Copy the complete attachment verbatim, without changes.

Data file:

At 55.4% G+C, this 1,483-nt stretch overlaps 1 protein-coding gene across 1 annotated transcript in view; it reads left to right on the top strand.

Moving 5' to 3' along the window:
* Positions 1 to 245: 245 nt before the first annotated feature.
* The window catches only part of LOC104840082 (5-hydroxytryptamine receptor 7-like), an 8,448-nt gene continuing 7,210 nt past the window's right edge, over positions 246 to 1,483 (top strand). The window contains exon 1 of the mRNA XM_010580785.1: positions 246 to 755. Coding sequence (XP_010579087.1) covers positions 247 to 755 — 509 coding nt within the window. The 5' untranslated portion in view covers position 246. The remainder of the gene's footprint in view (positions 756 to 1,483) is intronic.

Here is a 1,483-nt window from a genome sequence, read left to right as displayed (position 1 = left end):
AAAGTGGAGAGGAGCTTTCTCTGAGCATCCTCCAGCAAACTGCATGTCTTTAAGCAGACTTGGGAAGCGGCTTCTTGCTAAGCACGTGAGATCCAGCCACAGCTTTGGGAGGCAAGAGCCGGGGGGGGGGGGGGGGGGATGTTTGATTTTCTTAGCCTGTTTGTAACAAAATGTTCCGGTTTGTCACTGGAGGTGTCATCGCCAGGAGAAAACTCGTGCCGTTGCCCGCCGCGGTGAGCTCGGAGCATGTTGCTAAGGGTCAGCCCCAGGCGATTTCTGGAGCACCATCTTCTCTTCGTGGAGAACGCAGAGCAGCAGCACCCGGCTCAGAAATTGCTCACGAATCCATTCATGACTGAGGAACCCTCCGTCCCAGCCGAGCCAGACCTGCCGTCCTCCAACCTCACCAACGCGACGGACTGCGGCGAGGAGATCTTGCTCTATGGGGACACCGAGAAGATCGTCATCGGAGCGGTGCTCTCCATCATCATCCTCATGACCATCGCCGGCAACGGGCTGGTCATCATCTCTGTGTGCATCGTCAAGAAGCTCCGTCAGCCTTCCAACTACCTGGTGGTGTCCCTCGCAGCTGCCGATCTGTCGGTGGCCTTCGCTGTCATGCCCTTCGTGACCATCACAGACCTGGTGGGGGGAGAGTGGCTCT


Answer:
At 55.4% G+C, this 1,483-nt stretch overlaps 1 protein-coding gene across 1 annotated transcript in view; it reads left to right on the top strand.

Moving 5' to 3' along the window:
* Positions 1 to 245: 245 nt before the first annotated feature.
* The window catches only part of LOC104840082 (5-hydroxytryptamine receptor 7-like), an 8,448-nt gene continuing 7,210 nt past the window's right edge, over positions 246 to 1,483 (top strand). The window contains exon 1 of the mRNA XM_010580785.1: positions 246 to 755. Coding sequence (XP_010579087.1) covers positions 247 to 755 — 509 coding nt within the window. The 5' untranslated portion in view covers position 246. The remainder of the gene's footprint in view (positions 756 to 1,483) is intronic.

Here is a 1,483-nt window from a genome sequence, read left to right as displayed (position 1 = left end):
AAAGTGGAGAGGAGCTTTCTCTGAGCATCCTCCAGCAAACTGCATGTCTTTAAGCAGACTTGGGAAGCGGCTTCTTGCTAAGCACGTGAGATCCAGCCACAGCTTTGGGAGGCAAGAGCCGGGGGGGGGGGGGGGGGGATGTTTGATTTTCTTAGCCTGTTTGTAACAAAATGTTCCGGTTTGTCACTGGAGGTGTCATCGCCAGGAGAAAACTCGTGCCGTTGCCCGCCGCGGTGAGCTCGGAGCATGTTGCTAAGGGTCAGCCCCAGGCGATTTCTGGAGCACCATCTTCTCTTCGTGGAGAACGCAGAGCAGCAGCACCCGGCTCAGAAATTGCTCACGAATCCATTCATGACTGAGGAACCCTCCGTCCCAGCCGAGCCAGACCTGCCGTCCTCCAACCTCACCAACGCGACGGACTGCGGCGAGGAGATCTTGCTCTATGGGGACACCGAGAAGATCGTCATCGGAGCGGTGCTCTCCATCATCATCCTCATGACCATCGCCGGCAACGGGCTGGTCATCATCTCTGTGTGCATCGTCAAGAAGCTCCGTCAGCCTTCCAACTACCTGGTGGTGTCCCTCGCAGCTGCCGATCTGTCGGTGGCCTTCGCTGTCATGCCCTTCGTGACCATCACAGACCTGGTGGGGGGAGAGTGGCTCT